Three years after Comcast assumed control of NBC Universal, its broadcast network has done the unthinkable, going from worst to first in the primetime ratings for the 18- to 49-year-old demographic. And now the company has a simple message for advertisers: Pay us.
That was essentially the gist of a presentation NBCU’s Chief Executive Steve Burke gave to a room of about 18 reporters over lunch Monday in one of the company’s 51st-floor executive dining rooms.
“The story that defines this company is the transition that has occurred at NBC,” said Burke. “We are going into the upfronts with positive momentum this year for the first time in a long time.” The upfronts are the TV industry’s annual ritual where networks preview their new shows for advertisers, collecting upwards of 75% of their ad revenue for the year. Last year, according to Variety estimates, a total of between $8.6 billion and $9.2 billion in advertising inventory was sold by NBC, CBS, Fox, ABC, and The CW during the upfronts.
The timing of Burke’s presentation, which basically underscored the reach and power of NBC and its stable of cable networks, among them USA, Bravo, E, Syfy, and others, seemed odd considering that Comcast is about to undergo a regulatory colonoscopy for its planned $45.2 billion merger with Time Warner Cable. It would seem that it is probably best not to publicly demand that advertisers pay you more two days before Comcast executives are due before a Senate panel to defend the merits of a deal that will give it control of 30 million cable and broadband subscribers and 19 of the top 20 television markets in the country. But Burke said there was no relation between what was happening at NBC and the regulatory approval process for the Comcast–Time Warner deal.
Burke’s trumpeting of the NBC broadcast network was also diametrically opposed to the approach of former CEO Jeff Zucker, who was fond of saying that NBC was 5% of the company’s profit but 95% of its perception.
But while Zucker rightly sought to minimize NBC’s importance when it resided in the ratings gutter, Burke similarly cannot be faulted for touting its rise to the top of the 18- to 49-year-old rating heap.
“No one has ever been in fourth place for that long, and some believe we would never be able to come back from that sort of deficit,” said Burke, who endorsed the performance of NBC Entertainment boss Bob Greenblatt.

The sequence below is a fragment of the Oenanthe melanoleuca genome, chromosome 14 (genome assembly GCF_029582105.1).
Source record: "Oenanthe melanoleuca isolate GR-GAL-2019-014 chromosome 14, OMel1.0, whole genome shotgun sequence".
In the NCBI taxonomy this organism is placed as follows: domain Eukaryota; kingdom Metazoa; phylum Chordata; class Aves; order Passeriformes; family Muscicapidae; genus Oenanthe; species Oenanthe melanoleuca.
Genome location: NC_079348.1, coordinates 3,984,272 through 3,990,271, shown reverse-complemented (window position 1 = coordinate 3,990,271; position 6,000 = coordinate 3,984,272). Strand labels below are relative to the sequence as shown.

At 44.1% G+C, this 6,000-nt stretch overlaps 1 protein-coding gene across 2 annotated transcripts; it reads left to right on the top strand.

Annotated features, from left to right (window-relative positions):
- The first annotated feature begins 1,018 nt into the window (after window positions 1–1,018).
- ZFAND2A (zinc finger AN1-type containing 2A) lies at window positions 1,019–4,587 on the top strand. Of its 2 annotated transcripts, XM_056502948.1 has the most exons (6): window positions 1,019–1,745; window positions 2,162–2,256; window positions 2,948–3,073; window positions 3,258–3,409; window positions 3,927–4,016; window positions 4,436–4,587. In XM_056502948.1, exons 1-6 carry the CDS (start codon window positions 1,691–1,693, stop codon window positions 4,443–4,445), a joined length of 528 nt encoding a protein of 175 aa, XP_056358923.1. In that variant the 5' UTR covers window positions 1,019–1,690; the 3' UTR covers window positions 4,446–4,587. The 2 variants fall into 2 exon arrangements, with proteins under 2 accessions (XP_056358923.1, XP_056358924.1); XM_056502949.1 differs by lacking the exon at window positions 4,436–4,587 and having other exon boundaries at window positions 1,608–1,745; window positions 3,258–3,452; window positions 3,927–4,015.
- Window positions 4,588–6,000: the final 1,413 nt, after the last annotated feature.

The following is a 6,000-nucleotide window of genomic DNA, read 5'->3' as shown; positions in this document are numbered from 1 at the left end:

Focusing on the 18- to 49-year-old demographic, which Burke said NBC will win this year, instead of total viewers, where CBS is currently leading, is financially important since that is the demographic most coveted by advertisers. And since NBC has been forced to discount its ad sales in years past because of its poor ratings, the network is now essentially making a play to recoup those lost dollars — or at least get to parity with what rival networks are charging.
“Talking about total viewers is like talking about yardage in football; the way you win is by putting points on the board,” Burke said. “To us, we put points on the board by selling ads.”
Linda Yaccarino, who leads ad sales for all of NBC’s networks, said about 60% of its ad inventory is sold on the 18- to 49-year-old demographic and the other 40% is on the 25- to 54-year-old demographic. As the chart above shows, executives singled out gains in the 18–49 demographic across all its dayparts, with particular emphasis on Today, which has been usurped as the top-rated morning show in total viewers by ABC’s Good Morning America and its late-night shows.
Two other talking points Burke hit upon during the presentation were improving ratings measurement to account for viewers who watch a show live or within seven days of its airing, rather than the current standard of three days from its premiere, and accurately capturing viewers across DVR, on-demand, and mobile platforms. Both issues have been debated among the networks, advertisers, and Nielsen, the primary television ratings service, for years, and both have massive financial implications.
Alan Wurtzel, NBC’s research chief, said that the network is losing a “nine-digit” sum to viewers watching its shows in non-Nielsen measured environments.